Meanwhile, the European Central Bank just cut their rates in half, now at a .25 percent, to spur any kind of economic growth of their own. Typically, two thirds of the world — North America and Europe — mired in economic doldrums would lead to a generally soft commodity outlook. However, China’s growth continues to be the real story, and this is best explained by the inner workings of the copper market.
China’s growth rate continues to exceed 7.5 percent and is expected to register a third consecutive quarter of growth, which may top 8 percent for Q4. The vast majority of this growth is in building. Industrial infrastructure and residential construction continue to boom. China’s arcane domestic investment laws are partly to blame for this as its residents have very few open channels of investment other than real estate. Further muddying the waters is its version of the loan qualification process, which now accepts hard assets, like copper as collateral. This has put China in the top spot in global copper consumption. In fact, it consumes approximately 40 percent of the world’s copper shipments.
We often refer to copper as, “the economist of the metals market” The logic follows the line of copper as a base need for economic expansion, which we view as building stuff — houses, electronics, buildings, cars, etc. It appears the Chinese growth story is bigger than old world economic malaise. The copper market has seen renewed interest in commercial buying since Chairman of the Federal Reserve Ben Bernanke’s tapering talk in August signaled an “everybody out of the pool” moment. In fact, cash copper prices are trading above the copper future’s price and copper miners are negotiating just how high they’re going to set their premiums for 2014 .
The current spot premium is around $.05-$.07 per pound, which reflects the highest premium since the collapse of 2008. The surge in demand is prompting premium increases of 50 percent and higher as producers negotiate with Europe, Asia and America.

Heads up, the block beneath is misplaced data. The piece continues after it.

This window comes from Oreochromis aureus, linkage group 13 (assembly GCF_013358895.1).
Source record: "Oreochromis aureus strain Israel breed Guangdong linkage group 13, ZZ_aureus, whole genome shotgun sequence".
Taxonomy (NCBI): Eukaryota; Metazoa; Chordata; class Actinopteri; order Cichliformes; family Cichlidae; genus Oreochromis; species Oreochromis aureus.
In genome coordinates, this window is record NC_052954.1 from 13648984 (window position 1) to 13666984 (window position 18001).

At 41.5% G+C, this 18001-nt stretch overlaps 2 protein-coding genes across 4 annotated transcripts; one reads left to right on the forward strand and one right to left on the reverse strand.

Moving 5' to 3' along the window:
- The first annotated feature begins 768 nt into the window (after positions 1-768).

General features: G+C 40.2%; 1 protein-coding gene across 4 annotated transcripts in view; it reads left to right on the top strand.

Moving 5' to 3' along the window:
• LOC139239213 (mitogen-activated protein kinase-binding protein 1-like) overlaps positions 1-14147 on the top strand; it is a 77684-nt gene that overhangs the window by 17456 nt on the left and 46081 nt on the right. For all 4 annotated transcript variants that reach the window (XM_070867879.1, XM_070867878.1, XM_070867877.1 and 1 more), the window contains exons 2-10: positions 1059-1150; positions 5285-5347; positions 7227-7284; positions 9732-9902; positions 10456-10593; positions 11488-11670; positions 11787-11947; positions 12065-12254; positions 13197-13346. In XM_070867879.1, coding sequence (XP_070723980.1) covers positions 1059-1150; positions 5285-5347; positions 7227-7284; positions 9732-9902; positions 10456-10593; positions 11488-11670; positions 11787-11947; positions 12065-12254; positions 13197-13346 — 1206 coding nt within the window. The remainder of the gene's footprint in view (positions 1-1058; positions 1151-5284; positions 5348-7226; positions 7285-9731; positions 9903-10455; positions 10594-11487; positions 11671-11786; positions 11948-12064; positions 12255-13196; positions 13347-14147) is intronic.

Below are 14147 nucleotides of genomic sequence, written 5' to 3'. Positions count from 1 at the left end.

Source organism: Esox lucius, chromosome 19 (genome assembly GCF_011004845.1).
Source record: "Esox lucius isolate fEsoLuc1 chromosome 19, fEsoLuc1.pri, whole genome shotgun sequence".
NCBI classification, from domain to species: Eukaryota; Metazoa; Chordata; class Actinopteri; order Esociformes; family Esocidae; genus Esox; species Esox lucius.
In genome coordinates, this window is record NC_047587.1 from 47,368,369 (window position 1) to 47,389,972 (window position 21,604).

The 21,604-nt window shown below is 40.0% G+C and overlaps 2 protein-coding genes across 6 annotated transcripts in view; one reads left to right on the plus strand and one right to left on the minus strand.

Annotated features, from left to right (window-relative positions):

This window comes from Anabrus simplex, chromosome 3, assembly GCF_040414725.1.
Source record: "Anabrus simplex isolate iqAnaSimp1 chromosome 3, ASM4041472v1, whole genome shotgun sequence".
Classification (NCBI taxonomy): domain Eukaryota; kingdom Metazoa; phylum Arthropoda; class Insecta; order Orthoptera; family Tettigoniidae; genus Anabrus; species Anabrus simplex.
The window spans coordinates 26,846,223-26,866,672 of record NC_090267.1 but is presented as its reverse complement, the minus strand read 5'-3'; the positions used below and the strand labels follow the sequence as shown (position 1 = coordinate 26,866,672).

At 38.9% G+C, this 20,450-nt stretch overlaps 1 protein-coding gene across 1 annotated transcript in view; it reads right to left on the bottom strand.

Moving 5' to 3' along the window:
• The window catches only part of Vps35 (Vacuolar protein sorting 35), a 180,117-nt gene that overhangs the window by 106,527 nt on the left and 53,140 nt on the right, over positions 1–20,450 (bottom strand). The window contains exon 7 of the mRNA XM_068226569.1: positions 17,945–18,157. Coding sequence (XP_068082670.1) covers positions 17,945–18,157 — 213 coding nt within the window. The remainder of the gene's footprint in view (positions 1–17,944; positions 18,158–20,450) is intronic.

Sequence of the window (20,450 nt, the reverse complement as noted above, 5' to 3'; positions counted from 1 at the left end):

Codelco, the world’s largest copper producer, has announced plans to raise Chinese premiums by 41 percent. There are similar increases of 50 percent for the United States and up to 75 percent for the European Union. These price increases come in the face of an expected surplus of 200,000 tons (less than 2 percent of total market) after experiencing a three-year supply deficit. In spite of the projected surplus, Codelco has openly admitted they’ve hedged none of their forward production.
Commercial traders in the copper market tipped me off to the market’s increasingly bullish outlook. I was so busy looking at our domestic economy that I didn’t see the rebound in their buying after initial talk of tapering, which pointed to slowing growth and declining demand created by the bearish scenario I outlined in August’s “Copper Points to Slowing Economy” Clearly, the cash market premiums are leading end line users to hedge their future needs through the purchase of forward copper futures contracts.
The largest net long position I can find for commercial traders in the copper market is almost 40,000 contracts. This was made during the July sell-off. Previously, the largest net long commercial position I could find was in February 2009, when copper was trading at $1.75 per pound, and we were coming out of the major market crash. What the market is seeing now is a greater willingness to own copper at much higher prices. This buying support is putting a floor in the market around the $3 per pound level and is prolonging the sideways market direction that has persisted throughout the year. The longer this occurs, the closer we are to breaching the downward sloping trend line that originated at the 2011 highs around $4.80 and now comes into play around $3.36 per pound. Obviously, a move above this would confirm the move for 2014.
We see two potential concerns in this 2014 scenario. First of all, China has always been an opaque marketplace, where the economic statistics produced by the government must always be taken with a grain of salt. There is talk end line demand is nowhere near as strong as Chinese imports suggest. However, for our purposes, it is pretty irrelevant if China is using their copper imports — or storing them. Either way, supplies are being taken off the market. Secondly, much of the mining counted in moving us to surplus is in new mines whose production is only estimated. Therefore, their production numbers aren’t yet solidified. Finally, all things considered, copper may be one of the best physical assets to own as we approach 2014.